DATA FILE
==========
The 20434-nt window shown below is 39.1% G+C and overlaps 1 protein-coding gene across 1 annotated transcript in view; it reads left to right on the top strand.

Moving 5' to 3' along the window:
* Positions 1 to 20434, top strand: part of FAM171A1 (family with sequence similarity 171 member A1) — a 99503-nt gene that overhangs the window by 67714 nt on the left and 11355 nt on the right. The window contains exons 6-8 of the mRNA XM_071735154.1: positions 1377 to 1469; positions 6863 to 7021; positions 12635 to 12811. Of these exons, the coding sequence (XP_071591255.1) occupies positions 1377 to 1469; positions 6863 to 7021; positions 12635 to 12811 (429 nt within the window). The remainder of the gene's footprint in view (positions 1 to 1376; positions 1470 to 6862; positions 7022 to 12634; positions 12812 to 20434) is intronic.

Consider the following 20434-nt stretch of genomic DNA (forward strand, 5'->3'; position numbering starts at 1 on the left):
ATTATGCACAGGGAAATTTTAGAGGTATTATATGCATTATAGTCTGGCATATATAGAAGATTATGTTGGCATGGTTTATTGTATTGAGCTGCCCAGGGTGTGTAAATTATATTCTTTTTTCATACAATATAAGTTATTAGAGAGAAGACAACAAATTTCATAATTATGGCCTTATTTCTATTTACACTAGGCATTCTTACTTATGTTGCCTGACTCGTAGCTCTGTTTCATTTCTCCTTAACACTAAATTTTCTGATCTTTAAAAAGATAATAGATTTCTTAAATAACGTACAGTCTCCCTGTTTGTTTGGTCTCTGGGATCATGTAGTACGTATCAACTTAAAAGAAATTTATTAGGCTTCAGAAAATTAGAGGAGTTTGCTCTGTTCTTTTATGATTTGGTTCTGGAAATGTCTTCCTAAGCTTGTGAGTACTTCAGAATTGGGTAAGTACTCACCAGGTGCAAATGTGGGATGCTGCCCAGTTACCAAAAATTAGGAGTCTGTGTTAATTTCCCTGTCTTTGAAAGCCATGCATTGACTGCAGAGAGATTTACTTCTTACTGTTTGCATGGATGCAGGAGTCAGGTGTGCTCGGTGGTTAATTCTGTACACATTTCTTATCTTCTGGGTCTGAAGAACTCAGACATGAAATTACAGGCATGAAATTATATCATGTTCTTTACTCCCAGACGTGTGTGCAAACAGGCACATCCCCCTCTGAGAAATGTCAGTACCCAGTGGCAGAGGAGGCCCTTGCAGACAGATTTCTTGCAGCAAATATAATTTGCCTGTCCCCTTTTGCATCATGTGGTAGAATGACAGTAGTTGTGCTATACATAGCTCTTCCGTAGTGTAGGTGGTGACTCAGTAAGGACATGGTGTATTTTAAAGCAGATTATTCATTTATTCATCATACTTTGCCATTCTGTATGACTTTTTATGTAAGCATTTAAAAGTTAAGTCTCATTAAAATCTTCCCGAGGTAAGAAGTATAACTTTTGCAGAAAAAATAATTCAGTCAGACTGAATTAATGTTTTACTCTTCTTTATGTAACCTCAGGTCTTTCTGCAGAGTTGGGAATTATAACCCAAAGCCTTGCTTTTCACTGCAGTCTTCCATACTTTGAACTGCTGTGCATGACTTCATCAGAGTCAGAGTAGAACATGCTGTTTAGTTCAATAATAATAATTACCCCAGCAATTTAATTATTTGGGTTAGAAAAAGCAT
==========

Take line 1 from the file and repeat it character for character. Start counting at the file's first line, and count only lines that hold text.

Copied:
The 20434-nt window shown below is 39.1% G+C and overlaps 1 protein-coding gene across 1 annotated transcript in view; it reads left to right on the top strand.